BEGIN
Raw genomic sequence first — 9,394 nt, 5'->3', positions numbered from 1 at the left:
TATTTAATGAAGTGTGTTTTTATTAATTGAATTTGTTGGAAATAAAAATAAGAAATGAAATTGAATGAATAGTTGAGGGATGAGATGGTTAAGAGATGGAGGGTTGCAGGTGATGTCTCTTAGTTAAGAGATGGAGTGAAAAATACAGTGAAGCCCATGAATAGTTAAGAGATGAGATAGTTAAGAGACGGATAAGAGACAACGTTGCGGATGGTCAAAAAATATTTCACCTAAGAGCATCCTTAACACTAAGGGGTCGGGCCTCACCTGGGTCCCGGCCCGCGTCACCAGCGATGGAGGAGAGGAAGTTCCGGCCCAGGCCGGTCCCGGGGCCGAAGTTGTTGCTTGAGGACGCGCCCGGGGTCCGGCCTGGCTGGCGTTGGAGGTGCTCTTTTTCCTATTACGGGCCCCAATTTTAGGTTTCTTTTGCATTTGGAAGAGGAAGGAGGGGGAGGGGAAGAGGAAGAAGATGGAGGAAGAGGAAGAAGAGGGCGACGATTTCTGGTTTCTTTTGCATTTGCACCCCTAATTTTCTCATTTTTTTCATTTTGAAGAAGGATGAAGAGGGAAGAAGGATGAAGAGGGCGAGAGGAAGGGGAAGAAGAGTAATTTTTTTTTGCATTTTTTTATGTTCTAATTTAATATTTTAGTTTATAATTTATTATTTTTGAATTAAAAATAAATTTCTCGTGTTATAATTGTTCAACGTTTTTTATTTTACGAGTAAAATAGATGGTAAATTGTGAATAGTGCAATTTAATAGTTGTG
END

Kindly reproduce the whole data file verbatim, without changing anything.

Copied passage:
Raw genomic sequence first — 9,394 nt, 5'->3', positions numbered from 1 at the left:
TATTTAATGAAGTGTGTTTTTATTAATTGAATTTGTTGGAAATAAAAATAAGAAATGAAATTGAATGAATAGTTGAGGGATGAGATGGTTAAGAGATGGAGGGTTGCAGGTGATGTCTCTTAGTTAAGAGATGGAGTGAAAAATACAGTGAAGCCCATGAATAGTTAAGAGATGAGATAGTTAAGAGACGGATAAGAGACAACGTTGCGGATGGTCAAAAAATATTTCACCTAAGAGCATCCTTAACACTAAGGGGTCGGGCCTCACCTGGGTCCCGGCCCGCGTCACCAGCGATGGAGGAGAGGAAGTTCCGGCCCAGGCCGGTCCCGGGGCCGAAGTTGTTGCTTGAGGACGCGCCCGGGGTCCGGCCTGGCTGGCGTTGGAGGTGCTCTTTTTCCTATTACGGGCCCCAATTTTAGGTTTCTTTTGCATTTGGAAGAGGAAGGAGGGGGAGGGGAAGAGGAAGAAGATGGAGGAAGAGGAAGAAGAGGGCGACGATTTCTGGTTTCTTTTGCATTTGCACCCCTAATTTTCTCATTTTTTTCATTTTGAAGAAGGATGAAGAGGGAAGAAGGATGAAGAGGGCGAGAGGAAGGGGAAGAAGAGTAATTTTTTTTTGCATTTTTTTATGTTCTAATTTAATATTTTAGTTTATAATTTATTATTTTTGAATTAAAAATAAATTTCTCGTGTTATAATTGTTCAACGTTTTTTATTTTACGAGTAAAATAGATGGTAAATTGTGAATAGTGCAATTTAATAGTTGTG